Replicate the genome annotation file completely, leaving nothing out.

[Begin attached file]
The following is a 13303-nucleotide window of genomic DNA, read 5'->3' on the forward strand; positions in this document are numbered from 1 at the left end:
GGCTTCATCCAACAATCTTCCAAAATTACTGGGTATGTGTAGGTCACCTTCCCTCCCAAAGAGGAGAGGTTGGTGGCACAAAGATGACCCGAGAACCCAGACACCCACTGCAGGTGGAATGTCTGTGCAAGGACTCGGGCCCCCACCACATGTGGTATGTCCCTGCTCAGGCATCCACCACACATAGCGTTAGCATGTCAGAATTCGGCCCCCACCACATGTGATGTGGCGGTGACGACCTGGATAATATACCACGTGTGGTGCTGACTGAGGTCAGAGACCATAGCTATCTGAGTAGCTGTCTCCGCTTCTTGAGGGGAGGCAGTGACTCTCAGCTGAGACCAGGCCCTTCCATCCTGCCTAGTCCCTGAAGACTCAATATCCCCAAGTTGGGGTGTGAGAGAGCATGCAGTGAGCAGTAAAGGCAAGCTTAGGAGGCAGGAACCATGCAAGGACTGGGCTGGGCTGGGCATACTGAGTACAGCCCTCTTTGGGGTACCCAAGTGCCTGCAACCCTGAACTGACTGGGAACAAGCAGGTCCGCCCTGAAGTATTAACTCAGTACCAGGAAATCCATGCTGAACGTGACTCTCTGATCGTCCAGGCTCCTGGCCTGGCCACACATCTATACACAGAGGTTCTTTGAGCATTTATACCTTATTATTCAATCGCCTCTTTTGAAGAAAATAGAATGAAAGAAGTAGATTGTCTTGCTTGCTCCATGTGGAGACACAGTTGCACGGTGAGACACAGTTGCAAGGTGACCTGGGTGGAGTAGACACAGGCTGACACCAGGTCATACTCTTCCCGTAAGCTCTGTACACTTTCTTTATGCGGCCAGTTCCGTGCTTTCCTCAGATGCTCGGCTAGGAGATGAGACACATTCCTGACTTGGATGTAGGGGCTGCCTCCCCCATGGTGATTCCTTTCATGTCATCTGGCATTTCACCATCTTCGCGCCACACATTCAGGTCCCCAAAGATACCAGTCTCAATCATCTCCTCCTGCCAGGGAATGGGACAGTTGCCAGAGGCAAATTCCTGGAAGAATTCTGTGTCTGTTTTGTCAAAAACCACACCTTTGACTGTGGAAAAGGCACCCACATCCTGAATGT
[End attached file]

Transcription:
The following is a 13303-nucleotide window of genomic DNA, read 5'->3' on the forward strand; positions in this document are numbered from 1 at the left end:
GGCTTCATCCAACAATCTTCCAAAATTACTGGGTATGTGTAGGTCACCTTCCCTCCCAAAGAGGAGAGGTTGGTGGCACAAAGATGACCCGAGAACCCAGACACCCACTGCAGGTGGAATGTCTGTGCAAGGACTCGGGCCCCCACCACATGTGGTATGTCCCTGCTCAGGCATCCACCACACATAGCGTTAGCATGTCAGAATTCGGCCCCCACCACATGTGATGTGGCGGTGACGACCTGGATAATATACCACGTGTGGTGCTGACTGAGGTCAGAGACCATAGCTATCTGAGTAGCTGTCTCCGCTTCTTGAGGGGAGGCAGTGACTCTCAGCTGAGACCAGGCCCTTCCATCCTGCCTAGTCCCTGAAGACTCAATATCCCCAAGTTGGGGTGTGAGAGAGCATGCAGTGAGCAGTAAAGGCAAGCTTAGGAGGCAGGAACCATGCAAGGACTGGGCTGGGCTGGGCATACTGAGTACAGCCCTCTTTGGGGTACCCAAGTGCCTGCAACCCTGAACTGACTGGGAACAAGCAGGTCCGCCCTGAAGTATTAACTCAGTACCAGGAAATCCATGCTGAACGTGACTCTCTGATCGTCCAGGCTCCTGGCCTGGCCACACATCTATACACAGAGGTTCTTTGAGCATTTATACCTTATTATTCAATCGCCTCTTTTGAAGAAAATAGAATGAAAGAAGTAGATTGTCTTGCTTGCTCCATGTGGAGACACAGTTGCACGGTGAGACACAGTTGCAAGGTGACCTGGGTGGAGTAGACACAGGCTGACACCAGGTCATACTCTTCCCGTAAGCTCTGTACACTTTCTTTATGCGGCCAGTTCCGTGCTTTCCTCAGATGCTCGGCTAGGAGATGAGACACATTCCTGACTTGGATGTAGGGGCTGCCTCCCCCATGGTGATTCCTTTCATGTCATCTGGCATTTCACCATCTTCGCGCCACACATTCAGGTCCCCAAAGATACCAGTCTCAATCATCTCCTCCTGCCAGGGAATGGGACAGTTGCCAGAGGCAAATTCCTGGAAGAATTCTGTGTCTGTTTTGTCAAAAACCACACCTTTGACTGTGGAAAAGGCACCCACATCCTGAATGT